The year 2020 arrived with a lot of promise and expectation. The entrance of a new decade was certain to keep us excited through the year. Personally, I had so many dreams and aspirations for existing and new projects that I had been working on since December 2019.

Then, the news broke rather suddenly. People are dying of the coronavirus in China, then Italy, then the United States, and then the rest of Europe, and the list went on. Initially the hope was that it would clear within a month or two at most. Alas, contrary to the last episode of the Ebola virus, the novel coronavirus became a pandemic with lightening-quick speed. Countries locked down, people locked in, and economies shutdown as the weeks rolled by. Sport events, conferences, weddings all postponed while schools and religious gatherings were closed.

Lara Odebiyi

It all seemed like a dream, only this time, it was a real. All activities relying on physical proximity were shut down and it seemed like we had somehow awakened in a parallel new world. We are confronted with having to deal with the realities of rapidly learning new technology, new etiquette, adjusting to working from home, and virtual events, amongst others. The changes happened so fast and breathlessly that, once the reality set in, inevitably the fear of the uncertainty started to creep in.

For an organization that worked on-site for upwards of 12 years, and hosted thousands of people at events and conferences for eight years, this new reality left us with very stark choices. We either shut our operations in the meantime and pray this blows over quickly, or find a way to make it work regardless. For me, with leadership responsibilities, it was especially daunting. I needed to deal with the very vulnerable people we cater to, figure out how to continue to provide direction for my team, and discover how to deal with my own personal worries for the future. It required a lot of introspection and prayerfulness to find strength and clarity.

Initially I busied myself, trying to learn as much about this pandemic as there was. My takeaway in those initial days was, we don’t really know what we don’t know. I could only pray. While praying one day in April, I felt led in my spirit not only to go ahead and hold our usual one-day women’s conference online, but to now hold a two-day women’s conference in the month of May, instead of the annual event usually held in October. This left us with just two weeks to execute it. We could but trust and pray that it would go well since it was the first time we would hold an event online–with no experience or equipment to ensure that the event ran smoothly, not forgetting the country was still on lock-down at the time. It strikes me strongly, now more than ever, as I write this with the benefit of hindsight, nothing catches God by surprise.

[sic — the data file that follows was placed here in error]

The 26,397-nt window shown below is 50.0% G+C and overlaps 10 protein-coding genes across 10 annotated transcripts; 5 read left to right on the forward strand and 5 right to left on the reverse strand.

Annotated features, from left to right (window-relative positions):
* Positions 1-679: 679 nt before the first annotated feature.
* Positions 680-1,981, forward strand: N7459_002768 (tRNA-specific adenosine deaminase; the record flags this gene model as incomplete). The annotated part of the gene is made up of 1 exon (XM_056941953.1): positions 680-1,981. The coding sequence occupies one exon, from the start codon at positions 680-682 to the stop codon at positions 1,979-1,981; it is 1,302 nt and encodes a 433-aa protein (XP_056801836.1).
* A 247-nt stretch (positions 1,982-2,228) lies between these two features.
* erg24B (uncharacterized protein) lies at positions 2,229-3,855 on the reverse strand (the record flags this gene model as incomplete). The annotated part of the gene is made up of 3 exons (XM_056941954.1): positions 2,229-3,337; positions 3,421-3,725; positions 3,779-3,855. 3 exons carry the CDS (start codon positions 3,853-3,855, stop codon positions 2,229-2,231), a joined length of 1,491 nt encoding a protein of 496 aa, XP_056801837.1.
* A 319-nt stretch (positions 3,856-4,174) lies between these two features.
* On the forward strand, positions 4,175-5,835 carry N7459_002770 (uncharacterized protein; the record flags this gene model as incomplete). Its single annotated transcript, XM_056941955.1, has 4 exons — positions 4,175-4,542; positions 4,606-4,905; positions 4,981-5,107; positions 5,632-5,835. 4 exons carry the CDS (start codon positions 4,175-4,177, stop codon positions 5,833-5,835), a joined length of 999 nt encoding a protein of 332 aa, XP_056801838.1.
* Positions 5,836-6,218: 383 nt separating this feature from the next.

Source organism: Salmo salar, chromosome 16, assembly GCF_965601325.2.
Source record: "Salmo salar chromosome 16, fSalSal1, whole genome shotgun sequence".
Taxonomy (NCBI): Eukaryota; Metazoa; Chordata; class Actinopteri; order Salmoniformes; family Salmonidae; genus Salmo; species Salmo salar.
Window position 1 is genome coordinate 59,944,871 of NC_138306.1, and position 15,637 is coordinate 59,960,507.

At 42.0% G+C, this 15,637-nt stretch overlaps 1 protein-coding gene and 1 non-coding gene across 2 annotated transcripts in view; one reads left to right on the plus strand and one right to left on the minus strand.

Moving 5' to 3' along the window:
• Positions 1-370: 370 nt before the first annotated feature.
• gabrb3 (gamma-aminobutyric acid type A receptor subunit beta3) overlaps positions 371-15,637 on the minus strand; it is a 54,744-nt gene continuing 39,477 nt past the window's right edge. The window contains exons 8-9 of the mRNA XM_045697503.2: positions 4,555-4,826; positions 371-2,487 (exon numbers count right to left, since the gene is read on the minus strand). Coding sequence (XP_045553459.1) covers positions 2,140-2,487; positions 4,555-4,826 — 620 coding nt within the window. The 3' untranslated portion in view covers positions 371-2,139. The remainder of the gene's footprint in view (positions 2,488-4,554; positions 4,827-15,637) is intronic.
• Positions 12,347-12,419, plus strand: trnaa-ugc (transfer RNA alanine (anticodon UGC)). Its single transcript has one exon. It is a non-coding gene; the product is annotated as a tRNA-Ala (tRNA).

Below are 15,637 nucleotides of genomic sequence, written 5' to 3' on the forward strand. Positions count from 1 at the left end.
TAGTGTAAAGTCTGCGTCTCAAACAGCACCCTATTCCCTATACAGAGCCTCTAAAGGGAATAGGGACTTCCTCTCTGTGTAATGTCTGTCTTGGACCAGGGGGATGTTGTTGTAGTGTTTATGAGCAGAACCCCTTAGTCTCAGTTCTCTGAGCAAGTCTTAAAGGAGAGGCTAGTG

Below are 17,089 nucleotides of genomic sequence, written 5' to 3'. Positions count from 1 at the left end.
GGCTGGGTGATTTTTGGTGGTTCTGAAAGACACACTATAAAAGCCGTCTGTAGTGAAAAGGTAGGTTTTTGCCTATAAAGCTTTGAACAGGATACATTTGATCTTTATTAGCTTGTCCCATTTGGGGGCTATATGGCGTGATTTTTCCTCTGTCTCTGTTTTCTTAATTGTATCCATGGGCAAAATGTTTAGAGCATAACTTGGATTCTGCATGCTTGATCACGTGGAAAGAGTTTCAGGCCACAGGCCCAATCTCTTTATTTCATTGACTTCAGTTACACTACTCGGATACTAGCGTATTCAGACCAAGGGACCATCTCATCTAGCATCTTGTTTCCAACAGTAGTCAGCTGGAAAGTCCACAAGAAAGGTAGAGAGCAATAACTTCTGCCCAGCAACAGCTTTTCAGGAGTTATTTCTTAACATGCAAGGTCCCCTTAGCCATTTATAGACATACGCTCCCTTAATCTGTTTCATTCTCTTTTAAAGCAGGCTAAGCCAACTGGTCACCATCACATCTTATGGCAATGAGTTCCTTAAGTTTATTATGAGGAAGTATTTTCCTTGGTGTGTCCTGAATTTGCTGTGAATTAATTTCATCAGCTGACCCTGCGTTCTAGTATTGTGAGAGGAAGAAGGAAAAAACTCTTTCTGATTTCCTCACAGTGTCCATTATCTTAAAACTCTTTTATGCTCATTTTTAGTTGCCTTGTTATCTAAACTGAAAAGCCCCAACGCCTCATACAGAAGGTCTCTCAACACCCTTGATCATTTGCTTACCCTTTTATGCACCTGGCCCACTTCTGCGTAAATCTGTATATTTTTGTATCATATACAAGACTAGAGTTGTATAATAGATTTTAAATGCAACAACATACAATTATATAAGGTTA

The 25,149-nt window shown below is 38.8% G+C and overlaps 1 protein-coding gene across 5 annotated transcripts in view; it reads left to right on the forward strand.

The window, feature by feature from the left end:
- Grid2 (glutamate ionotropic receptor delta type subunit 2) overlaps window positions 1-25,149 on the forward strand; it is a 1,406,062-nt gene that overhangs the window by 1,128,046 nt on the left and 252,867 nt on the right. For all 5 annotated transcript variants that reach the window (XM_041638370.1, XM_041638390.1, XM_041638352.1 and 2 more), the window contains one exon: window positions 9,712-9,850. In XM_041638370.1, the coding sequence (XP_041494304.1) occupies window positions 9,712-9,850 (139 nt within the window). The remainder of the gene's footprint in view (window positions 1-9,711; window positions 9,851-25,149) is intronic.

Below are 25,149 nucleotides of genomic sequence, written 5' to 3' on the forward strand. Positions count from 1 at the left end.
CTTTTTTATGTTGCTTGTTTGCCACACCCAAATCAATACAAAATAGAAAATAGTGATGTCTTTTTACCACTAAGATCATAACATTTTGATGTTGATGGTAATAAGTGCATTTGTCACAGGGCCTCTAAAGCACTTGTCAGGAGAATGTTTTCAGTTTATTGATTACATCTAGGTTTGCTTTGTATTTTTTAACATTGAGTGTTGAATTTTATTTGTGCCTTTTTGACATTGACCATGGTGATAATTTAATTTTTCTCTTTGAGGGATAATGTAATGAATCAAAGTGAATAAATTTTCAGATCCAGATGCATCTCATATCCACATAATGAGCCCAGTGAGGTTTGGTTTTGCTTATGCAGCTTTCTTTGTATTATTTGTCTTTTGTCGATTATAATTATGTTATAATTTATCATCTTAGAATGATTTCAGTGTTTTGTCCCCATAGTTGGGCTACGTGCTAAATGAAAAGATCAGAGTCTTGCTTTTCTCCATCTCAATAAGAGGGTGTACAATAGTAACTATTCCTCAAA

Choosing to address the situations people are faced with during the pandemic, and aiming for a duplication of the modalities and program of our on-site conference, we set out with nothing but trust and hope for a successful event. Our 2020 theme was “Thriving In Uncertainty,” and within the two weeks, we were ready to hold our very first two-day online conference live on four integrated platforms to ensure we reached out to our readers and network.

To our surprise, the online conference reached not only our readers and network, but we had attendees from all over the world, England, Ireland, US, China, Cameroon, Kenya, Ghana, Rwanda, and South Africa, to mention a few. The number of viewers and attendees, and the reach to countries we never planned or thought we could reach out to, was amazing. The inspiring and encouraging feedback of how the conference was a blessing, the timing and timeliness of the lessons and preparedness for a post COVID-19 world has left us with nothing but gratitude to God for cuing us in at such a time as this. The lesson for us here at Dabira is “When life throws you lemon, you make a lemonade”–ask God for the right recipe though!

After such an inspiring and life changing two-day conference in a digital space, the question arises, is this the new normal for Dabira magazine and our annual women’s conference? No one knows! Well, if it is, we are happy to embrace it, and make the best use of what the new normal could be.

By Lara Odebiyi, founder and director of Dabira Publishing in Nigeria, and a member of MTI’s Board of Directors

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